Institutional context and auditors' moral reasoning: A canada-u.S. Comparison [Book Review]

Journal of Business Ethics 43 (4):305 - 321 (2003)
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Abstract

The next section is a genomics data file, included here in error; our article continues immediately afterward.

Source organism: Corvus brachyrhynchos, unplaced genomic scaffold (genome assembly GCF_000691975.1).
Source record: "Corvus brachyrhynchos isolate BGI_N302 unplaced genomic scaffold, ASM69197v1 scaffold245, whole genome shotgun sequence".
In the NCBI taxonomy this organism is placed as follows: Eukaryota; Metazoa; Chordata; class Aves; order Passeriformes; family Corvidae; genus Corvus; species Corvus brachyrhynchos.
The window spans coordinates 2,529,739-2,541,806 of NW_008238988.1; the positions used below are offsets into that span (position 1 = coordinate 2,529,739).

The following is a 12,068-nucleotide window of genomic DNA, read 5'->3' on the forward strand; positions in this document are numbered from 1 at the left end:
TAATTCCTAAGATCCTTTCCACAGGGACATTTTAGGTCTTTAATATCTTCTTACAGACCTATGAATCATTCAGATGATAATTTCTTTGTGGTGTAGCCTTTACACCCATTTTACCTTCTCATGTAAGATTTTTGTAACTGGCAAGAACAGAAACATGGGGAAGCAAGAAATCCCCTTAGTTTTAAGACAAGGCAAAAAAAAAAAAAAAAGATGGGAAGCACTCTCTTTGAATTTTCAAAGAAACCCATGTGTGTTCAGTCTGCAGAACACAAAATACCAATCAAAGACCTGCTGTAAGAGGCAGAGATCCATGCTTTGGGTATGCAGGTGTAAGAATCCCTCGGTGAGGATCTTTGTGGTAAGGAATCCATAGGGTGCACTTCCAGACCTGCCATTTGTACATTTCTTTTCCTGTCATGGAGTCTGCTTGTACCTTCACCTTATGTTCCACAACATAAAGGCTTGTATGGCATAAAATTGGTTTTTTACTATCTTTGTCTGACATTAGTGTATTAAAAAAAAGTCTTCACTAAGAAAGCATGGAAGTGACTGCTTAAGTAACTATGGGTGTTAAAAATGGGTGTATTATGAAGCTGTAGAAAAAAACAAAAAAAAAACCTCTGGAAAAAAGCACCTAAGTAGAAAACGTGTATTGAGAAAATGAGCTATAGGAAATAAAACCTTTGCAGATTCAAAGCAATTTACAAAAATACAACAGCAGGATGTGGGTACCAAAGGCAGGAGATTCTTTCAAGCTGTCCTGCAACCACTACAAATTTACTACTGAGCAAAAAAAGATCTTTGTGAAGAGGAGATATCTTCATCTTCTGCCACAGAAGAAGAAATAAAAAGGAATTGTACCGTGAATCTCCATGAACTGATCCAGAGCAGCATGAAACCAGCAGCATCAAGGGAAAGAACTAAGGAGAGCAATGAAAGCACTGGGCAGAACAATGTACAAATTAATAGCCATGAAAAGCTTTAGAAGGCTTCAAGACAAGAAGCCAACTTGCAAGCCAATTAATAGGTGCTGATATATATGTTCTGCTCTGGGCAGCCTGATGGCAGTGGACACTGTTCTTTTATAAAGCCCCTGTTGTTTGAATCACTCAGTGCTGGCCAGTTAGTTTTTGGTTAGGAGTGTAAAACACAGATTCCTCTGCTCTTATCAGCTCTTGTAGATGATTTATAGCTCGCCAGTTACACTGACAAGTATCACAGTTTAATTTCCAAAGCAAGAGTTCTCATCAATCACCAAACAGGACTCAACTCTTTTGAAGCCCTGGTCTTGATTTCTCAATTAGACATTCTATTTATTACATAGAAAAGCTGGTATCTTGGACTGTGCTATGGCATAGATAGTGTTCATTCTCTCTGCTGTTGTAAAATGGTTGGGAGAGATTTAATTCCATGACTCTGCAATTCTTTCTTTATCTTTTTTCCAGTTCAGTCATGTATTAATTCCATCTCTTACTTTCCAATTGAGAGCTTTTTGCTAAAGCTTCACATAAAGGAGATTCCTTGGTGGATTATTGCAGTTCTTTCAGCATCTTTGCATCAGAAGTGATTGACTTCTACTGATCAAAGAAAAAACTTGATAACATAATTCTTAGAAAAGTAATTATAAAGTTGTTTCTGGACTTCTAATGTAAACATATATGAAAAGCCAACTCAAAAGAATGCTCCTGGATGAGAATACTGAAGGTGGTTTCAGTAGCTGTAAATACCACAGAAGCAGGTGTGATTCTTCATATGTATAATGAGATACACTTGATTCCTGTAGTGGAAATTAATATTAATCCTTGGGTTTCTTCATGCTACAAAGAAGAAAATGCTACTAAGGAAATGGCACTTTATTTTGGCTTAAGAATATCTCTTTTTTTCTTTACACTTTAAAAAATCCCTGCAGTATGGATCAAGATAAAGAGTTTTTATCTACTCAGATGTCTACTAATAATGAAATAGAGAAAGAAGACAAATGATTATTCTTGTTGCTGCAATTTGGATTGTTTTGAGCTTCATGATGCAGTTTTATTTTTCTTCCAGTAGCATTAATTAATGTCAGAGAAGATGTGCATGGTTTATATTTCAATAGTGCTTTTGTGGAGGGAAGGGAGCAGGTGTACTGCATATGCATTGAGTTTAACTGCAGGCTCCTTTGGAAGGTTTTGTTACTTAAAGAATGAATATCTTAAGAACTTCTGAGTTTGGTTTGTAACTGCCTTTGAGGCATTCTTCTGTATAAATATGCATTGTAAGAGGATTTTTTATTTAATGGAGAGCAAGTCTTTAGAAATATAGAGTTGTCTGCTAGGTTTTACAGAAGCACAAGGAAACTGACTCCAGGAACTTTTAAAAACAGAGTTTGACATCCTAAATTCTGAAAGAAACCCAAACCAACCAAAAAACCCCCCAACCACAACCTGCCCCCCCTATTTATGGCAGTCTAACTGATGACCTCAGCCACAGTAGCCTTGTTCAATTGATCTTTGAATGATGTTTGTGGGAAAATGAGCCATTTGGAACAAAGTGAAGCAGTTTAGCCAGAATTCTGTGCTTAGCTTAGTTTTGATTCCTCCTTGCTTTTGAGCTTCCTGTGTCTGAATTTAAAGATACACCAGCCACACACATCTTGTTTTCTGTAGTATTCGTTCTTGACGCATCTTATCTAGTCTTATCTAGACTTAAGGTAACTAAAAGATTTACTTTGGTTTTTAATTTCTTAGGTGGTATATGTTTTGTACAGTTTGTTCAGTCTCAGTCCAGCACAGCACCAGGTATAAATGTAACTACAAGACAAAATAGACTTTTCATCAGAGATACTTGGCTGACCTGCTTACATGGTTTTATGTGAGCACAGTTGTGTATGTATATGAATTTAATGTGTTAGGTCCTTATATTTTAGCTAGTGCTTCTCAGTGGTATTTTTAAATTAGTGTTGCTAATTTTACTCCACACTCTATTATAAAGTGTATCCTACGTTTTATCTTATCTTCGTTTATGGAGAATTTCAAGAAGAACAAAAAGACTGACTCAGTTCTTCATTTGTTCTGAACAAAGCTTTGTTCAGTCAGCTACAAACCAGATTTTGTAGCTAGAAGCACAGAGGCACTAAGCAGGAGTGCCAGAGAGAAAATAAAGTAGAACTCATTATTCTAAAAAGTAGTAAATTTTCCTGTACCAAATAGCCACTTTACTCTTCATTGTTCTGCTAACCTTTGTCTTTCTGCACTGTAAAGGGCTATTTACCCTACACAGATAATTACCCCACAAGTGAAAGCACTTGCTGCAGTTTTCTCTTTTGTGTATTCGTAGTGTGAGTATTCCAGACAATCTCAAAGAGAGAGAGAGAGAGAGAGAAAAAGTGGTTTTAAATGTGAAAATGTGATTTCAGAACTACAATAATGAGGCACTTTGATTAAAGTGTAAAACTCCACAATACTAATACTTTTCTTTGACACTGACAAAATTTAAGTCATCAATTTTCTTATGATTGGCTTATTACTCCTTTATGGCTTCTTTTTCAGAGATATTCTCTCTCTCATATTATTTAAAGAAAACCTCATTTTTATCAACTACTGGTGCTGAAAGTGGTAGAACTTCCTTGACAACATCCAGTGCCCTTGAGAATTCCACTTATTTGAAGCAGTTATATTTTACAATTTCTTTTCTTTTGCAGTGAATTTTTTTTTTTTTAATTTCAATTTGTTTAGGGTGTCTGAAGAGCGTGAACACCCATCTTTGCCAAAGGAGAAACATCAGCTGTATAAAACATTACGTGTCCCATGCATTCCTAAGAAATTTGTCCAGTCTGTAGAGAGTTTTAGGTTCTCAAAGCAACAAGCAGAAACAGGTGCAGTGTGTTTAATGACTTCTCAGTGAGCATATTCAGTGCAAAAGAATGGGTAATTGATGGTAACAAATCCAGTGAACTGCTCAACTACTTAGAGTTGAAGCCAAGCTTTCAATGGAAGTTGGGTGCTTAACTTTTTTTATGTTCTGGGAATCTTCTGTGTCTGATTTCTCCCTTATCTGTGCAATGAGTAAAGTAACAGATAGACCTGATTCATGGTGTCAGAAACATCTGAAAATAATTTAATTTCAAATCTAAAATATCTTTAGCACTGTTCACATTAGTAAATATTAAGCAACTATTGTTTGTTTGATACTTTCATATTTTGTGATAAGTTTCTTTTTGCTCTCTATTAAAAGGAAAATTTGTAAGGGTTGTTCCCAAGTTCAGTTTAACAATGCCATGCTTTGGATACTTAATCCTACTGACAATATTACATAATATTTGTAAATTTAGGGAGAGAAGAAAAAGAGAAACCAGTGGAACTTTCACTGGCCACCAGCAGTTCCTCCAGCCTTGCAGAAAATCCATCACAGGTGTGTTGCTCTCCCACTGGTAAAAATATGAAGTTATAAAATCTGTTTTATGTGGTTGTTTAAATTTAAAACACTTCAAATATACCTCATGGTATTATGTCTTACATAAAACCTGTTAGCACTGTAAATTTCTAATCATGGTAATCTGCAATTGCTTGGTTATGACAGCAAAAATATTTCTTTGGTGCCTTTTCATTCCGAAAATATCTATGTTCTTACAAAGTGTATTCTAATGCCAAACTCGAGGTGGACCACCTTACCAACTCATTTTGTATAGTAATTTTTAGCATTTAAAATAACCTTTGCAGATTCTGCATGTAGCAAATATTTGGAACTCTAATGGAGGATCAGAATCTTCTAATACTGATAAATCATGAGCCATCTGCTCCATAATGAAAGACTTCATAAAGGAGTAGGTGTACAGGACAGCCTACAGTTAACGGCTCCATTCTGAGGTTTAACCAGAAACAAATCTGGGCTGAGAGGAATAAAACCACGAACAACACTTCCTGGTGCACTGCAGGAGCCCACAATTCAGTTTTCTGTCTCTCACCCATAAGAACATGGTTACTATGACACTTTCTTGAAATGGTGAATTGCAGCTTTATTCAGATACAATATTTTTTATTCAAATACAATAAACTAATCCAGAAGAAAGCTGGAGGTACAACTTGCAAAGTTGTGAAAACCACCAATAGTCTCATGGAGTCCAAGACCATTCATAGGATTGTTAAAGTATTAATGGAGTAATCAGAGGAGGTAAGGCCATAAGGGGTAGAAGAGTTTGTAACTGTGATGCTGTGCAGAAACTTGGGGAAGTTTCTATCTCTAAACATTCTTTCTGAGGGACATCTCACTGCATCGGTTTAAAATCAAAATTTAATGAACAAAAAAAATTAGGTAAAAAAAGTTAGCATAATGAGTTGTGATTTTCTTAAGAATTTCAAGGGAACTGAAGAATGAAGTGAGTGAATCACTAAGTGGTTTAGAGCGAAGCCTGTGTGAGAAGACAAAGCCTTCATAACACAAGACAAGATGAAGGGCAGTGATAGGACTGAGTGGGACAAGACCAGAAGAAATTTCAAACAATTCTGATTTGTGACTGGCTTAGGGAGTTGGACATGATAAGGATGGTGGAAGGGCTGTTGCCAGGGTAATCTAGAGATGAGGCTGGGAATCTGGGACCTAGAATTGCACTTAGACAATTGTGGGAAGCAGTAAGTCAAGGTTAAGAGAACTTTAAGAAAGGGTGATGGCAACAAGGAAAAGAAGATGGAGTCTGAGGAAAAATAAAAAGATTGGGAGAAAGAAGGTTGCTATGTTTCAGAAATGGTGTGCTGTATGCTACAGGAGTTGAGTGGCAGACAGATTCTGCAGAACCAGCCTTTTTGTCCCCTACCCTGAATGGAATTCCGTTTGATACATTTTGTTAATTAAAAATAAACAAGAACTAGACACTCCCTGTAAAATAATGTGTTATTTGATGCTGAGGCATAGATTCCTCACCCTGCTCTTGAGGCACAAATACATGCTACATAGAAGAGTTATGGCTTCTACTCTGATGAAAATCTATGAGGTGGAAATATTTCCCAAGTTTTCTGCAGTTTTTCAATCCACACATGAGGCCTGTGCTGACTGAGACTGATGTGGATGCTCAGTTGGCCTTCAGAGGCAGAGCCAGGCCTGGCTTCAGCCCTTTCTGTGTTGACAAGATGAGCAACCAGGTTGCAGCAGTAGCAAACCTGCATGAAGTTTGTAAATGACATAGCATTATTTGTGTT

This paper compares the moral reasoning of 363 auditors from Canada and the United States. We investigate whether national institutional context is associated with differences in auditors'' moral reasoning by examining three components of auditors'' moral decision process: (1) moral development, which describes cognitive moral capability, (2) prescriptive reasoning of how a realistic accounting dilemma ought to be resolved and, (3) deliberative reasoning of how a realistic accounting dilemma will be resolved. Not surprisingly, it appears that institutional factors are more likely to be associated with auditors'' deliberative reasoning than their prescriptive reasoning in both countries. Additionally, our findings suggest that the national institutional context found in the United States, which has a tougher regulatory and more litigious environment, appears to better encourage auditors to deliberate according to what they perceive is "the ideal" judgment as compared to the Canadian context. We then discuss the implications of these findings for regulators and for ethics research.

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